Her first novel, Golden Country, was a New York Times Notable Book of 2006, an Amazon.com Top Ten Debut Fiction of 2006, a finalist for the National Jewish Book Award and for the Los Angeles Times Book Prize.
Last week I asked her what she was reading. Her reply:
I am done with teaching and done with my book tour for a bit, and I'm finally able to catch up on some books I have been looking forward to cracking open. Currently, I'm reading Martha McPhee's Dear Money. This novel, deals with the conflicts that arise out of making art and also wanting things--good schools for your kids, summer houses, pretty dresses, lovely smelly cheeses--that making art does not often afford. While this subject matter appeals to me--a little too much--the narrator's voice is so assured, and her transformation so universally rendered, this novel really will appeal to anyone who has ever had to think about what commerce means. And also? I don't think women write enough about issues surrounding money, and this is a brave topic.Watch the trailer for Something Red at Jennifer Gilmore's website.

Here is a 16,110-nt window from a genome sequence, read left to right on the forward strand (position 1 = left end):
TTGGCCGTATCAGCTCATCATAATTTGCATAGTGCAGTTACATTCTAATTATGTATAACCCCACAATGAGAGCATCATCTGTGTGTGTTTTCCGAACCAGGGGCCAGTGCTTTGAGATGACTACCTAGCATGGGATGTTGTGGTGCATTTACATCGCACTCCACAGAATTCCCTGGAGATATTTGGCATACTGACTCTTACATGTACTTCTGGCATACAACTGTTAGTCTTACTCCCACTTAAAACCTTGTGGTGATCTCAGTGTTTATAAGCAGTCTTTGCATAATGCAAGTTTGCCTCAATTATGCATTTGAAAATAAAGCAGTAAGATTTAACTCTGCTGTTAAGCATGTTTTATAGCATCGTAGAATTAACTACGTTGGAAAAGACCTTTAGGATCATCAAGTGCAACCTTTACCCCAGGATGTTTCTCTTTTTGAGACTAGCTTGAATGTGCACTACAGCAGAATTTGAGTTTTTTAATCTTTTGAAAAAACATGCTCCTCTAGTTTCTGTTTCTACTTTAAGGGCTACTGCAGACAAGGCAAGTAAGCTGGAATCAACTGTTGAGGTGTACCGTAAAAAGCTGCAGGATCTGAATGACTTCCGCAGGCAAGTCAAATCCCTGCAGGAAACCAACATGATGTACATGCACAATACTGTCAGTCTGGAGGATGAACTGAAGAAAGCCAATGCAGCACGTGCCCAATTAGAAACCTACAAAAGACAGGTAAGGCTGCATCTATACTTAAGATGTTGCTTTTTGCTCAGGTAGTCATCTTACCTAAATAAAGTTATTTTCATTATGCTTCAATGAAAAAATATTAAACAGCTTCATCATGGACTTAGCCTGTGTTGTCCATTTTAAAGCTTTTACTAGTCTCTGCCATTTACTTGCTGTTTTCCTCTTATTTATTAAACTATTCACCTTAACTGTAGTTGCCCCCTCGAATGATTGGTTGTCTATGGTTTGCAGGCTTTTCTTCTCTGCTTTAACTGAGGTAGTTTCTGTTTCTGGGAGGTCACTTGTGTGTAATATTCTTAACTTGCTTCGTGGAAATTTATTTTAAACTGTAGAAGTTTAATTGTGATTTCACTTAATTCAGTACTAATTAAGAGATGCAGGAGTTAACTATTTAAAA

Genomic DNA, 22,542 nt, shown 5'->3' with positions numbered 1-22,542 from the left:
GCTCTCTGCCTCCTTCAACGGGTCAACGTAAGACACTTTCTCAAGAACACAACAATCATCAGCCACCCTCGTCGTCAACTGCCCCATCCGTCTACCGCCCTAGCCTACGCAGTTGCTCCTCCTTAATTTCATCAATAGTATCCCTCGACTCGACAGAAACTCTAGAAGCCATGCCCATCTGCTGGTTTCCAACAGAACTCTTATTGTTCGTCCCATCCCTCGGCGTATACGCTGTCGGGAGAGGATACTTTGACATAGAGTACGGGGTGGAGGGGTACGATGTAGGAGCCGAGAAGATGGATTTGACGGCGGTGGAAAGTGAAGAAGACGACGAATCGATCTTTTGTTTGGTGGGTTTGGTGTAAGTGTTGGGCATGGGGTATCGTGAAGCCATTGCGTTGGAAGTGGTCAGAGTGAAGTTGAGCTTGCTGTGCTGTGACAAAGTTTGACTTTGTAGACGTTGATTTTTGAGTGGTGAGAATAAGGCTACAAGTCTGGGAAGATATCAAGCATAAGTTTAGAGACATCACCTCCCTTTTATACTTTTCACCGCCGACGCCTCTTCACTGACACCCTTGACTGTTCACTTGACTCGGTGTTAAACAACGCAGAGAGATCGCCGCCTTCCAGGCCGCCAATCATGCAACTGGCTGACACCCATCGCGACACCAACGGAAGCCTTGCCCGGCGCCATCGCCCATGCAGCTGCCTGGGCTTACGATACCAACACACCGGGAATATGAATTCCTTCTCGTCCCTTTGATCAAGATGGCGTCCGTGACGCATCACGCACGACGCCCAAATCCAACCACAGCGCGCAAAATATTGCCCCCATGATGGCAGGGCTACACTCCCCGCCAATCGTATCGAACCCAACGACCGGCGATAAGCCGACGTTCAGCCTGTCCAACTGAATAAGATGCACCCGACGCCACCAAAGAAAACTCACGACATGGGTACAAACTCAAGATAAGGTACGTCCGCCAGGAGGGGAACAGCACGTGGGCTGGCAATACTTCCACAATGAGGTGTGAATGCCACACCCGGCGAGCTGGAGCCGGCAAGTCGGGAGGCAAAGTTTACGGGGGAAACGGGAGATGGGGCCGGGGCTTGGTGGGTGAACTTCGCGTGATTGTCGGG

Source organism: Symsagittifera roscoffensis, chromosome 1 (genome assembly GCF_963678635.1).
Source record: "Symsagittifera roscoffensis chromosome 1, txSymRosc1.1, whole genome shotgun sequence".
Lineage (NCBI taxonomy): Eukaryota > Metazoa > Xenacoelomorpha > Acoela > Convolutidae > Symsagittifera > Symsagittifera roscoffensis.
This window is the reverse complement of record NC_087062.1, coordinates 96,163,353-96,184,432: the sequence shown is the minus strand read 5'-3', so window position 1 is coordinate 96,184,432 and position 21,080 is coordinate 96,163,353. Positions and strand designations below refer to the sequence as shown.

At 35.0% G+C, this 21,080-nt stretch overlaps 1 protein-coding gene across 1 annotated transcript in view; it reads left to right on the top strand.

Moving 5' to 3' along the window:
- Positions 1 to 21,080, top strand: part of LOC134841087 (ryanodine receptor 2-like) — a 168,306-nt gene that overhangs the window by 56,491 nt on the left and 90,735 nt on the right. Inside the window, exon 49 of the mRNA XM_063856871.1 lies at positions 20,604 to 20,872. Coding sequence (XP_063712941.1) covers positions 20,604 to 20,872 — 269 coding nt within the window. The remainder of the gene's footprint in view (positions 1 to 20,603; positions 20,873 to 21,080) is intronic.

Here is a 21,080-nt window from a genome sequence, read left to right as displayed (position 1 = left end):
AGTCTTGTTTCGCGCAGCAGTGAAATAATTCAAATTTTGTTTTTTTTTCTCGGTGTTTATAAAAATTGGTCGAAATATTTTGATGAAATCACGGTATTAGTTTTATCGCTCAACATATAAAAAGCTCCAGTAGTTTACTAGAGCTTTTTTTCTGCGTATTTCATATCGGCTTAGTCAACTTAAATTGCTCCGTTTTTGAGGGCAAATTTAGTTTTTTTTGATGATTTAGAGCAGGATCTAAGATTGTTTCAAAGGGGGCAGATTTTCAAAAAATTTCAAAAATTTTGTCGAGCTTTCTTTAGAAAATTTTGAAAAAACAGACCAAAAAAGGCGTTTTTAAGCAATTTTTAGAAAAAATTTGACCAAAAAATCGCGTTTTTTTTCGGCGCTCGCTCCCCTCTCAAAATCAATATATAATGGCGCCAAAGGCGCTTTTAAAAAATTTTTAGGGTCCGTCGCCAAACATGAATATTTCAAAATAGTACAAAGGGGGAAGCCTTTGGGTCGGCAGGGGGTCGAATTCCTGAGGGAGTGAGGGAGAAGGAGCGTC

I am heading to the airport in less than an hour and I am very excited about what I'm carrying in my suitcase. On deck I have Hyatt Bass's The Embers, about a large, chaotic family, that just came out in paperback. Anything about families--tragic, comic, satirical, dramatic--appeals to me, so this is next. Matt Bonderant's The Wettest County in the World, an altogether different family saga that takes place in depression-era Virginia, is also in my travel bag, as well as Caroline Leavitt's Pictures of You, which comes out in September. Caroline is such a wonderful critic, and a champion of so many other writers, including me, and I can't wait to dive into her fictional world. And, as a massive David Mitchell fan, I'm also very excited to read his newest novel, The Thousand Autumns of Jacob de Zoet. After those, I'll be back to reading for class again, and back to my own research, which takes me far away from the land of other writers' novels, but might bring me back into the world of my own.